Reading the lip-smacking reports of the latest troubled celebrity relationships  (Jennifer Aniston and Justin Theroux definitely high and dry, Cheryl Cole and Liam Payne allegedly on the rocks) I couldn’t help musing that stars – and more specifically, the place they occupy in our mass psychological landscape – have very much changed since the first mass-market celebrities emerged. The film stars of the fledgling Hollywood truly were worshipped as higher beings; a tribe of Pathan Indians opened fire on a cinema when they were denied entry to a Greta Garbo film while women committed suicide when Valentino died. Their marriages were regarded as heavenly unions; their romantic sunderings as tragedies. These days, though, there’s a tangible sense of glee when a celeb’s private life crashes and burns; in short, they have moved from dais to doghouse.

When entertainers espouse a political cause – as they did with Hillary Clinton and Remain – it seems that more ‘civilians’ (to use Elizabeth Hurley’s risibly inaccurate phrase; surely ‘punter’ is nearer the mark) turn against it than support it. Surely some of this disdain on the part of the paying – and tweeting – public is down to the increasing desire of stars to be seen as suffering grafters when their lives are extremely soft and well-remunerated. (And I say this as someone whose own life, due to my writing career, has been extremely soft and well-remunerated.) In the past, stars simply accepted their status as unreal beings and would never have claimed that walking a cheetah on a leash down Sunset Boulevard was in any way comparable to doing a shift in a factory. But things have changed. Gwyneth Paltrow has not only famously claimed that being being a film star is tougher than doing a ‘regular’ job but also that reading nasty things about herself and her friends was ‘…almost like how, in war, you go through this bloody, dehumanising thing …’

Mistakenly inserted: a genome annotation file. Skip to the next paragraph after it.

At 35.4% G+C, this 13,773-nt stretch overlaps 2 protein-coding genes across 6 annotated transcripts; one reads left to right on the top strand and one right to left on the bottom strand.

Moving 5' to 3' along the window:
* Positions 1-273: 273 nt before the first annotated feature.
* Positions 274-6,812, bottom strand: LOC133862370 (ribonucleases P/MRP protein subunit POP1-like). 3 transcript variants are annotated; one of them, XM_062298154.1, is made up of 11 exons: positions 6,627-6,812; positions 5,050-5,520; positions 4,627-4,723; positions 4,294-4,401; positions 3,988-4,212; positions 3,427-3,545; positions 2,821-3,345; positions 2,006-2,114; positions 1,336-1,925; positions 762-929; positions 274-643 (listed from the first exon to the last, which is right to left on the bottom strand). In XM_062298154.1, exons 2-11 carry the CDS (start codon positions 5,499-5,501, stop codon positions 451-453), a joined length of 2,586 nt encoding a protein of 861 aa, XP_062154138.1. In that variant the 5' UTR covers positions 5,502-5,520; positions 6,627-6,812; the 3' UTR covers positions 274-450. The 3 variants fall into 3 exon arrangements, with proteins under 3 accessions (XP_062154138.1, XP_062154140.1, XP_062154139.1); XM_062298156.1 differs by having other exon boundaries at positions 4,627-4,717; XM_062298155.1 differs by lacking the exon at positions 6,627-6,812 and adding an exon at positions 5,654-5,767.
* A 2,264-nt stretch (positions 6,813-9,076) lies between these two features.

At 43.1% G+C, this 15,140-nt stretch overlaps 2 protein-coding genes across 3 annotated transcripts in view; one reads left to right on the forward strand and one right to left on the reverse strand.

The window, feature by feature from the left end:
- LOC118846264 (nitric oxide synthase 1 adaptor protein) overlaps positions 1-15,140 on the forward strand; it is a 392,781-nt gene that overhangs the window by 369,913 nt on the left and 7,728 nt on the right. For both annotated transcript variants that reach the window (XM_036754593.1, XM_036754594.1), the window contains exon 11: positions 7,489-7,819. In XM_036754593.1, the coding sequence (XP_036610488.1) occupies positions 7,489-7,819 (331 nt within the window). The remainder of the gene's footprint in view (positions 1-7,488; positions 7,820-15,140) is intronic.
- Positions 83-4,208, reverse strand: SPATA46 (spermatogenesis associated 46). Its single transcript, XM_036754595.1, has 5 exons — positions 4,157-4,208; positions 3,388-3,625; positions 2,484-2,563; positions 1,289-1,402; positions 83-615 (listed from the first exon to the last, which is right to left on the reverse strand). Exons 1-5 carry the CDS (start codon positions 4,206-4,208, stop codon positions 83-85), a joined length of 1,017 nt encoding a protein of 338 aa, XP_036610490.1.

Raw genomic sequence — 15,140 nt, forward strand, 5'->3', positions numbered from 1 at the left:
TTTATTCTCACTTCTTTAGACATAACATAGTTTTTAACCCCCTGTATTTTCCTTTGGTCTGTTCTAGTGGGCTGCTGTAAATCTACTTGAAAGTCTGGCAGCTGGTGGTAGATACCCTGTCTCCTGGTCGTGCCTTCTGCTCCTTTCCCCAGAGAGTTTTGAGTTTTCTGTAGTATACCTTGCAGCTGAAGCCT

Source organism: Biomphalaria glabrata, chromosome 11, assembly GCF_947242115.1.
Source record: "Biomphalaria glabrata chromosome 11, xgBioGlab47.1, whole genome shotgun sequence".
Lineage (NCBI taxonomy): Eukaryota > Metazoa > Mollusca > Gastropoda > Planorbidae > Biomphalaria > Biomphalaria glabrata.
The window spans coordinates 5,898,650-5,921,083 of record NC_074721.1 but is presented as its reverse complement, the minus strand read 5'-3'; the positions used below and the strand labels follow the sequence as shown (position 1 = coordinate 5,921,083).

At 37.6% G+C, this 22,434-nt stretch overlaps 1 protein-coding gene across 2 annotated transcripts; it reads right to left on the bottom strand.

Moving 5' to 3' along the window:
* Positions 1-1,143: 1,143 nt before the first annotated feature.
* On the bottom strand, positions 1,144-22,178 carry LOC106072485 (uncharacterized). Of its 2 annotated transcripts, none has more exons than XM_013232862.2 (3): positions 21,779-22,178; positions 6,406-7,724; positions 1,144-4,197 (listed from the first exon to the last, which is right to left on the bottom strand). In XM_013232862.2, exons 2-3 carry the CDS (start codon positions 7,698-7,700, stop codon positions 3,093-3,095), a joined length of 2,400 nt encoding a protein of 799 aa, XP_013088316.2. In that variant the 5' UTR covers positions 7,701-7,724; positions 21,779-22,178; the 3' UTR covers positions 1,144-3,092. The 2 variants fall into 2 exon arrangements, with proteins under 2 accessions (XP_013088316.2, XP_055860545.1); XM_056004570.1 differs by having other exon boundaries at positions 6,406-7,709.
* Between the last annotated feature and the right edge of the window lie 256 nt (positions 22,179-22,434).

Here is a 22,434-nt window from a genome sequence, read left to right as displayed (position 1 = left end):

The feel-my-pain shtick of stars makes them far less likeable than the never-explain-never-complain icons of olden days, and far better candidates for a casual bit of bullying on social media. Lena Dunham, most notably, has learnt that she who lives by virtue-signalling will die by it while her equally repulsive ex-boyfriend Jack Antonoff proved that the only good thing about their union was that they could make two people miserable instead of many when he tweeted, after being caught pawing Lorde, ‘Normally I would never address rumours but I resent having the most important friendships and working relationships in my life reduced to dumb heteronormative gossip…those relationships are deeply important and sacred.’ Whatever happened to ‘We’re just good friends’?

It would be easy to conclude that the online monstering of celebrities signals a degradation of private life, but I think it more likely that it is simply another part of the decline of deference which is to be welcomed if a society is to be dynamic.  It’s fairer to say that stars have brought it on themselves – don’t yell ‘Look at MEEE!’ then be upset when people look at you. Try to get a little perspective, and admit your part in the mad mutual mazurka of media attention, which may well be driven by your own neediness; George Michael, who certainly knew about these things, once defined a star as ‘someone with a little something missing rather than a little something extra’.

Entertainers would be dismayed in the short term but might find life easier in the long term if they came to terms with the fact that – a few psychotic stalkers aside – the public use them as temporary distractions rather than objects of obsession. I’ll forever treasure the report of Demi Moore saying to Tina Brown at the party to launch Talk magazine, as the civilians peered across the velvet ropes into the VIP enclosure, ‘Can you imagine how you and I look to those people over there?’ Had Twitter been around back then, she’d have got her answer PDQ: like an ageing actress and a jumped-up hack easily mistaken for the once-popular singer Lulu.

The sad aspect of the star’s fear of the fan is that of course they have been perved over and preyed upon by trolls – ever since the first casting couch was wheeled out, in fact. Actresses comparing everything from being photographed to fame itself to being ’raped’ over the last decade were perhaps not being insensitive, whiny brats but genuinely victimised by the hordes of lesser-spotted Weinsteins who are drawn like beetles to dung to the entertainment industry – and unable to acknowledge it. Now that #MeToo has legs, maybe they will feel able to address the real source of the threat to their integrity – physical and otherwise.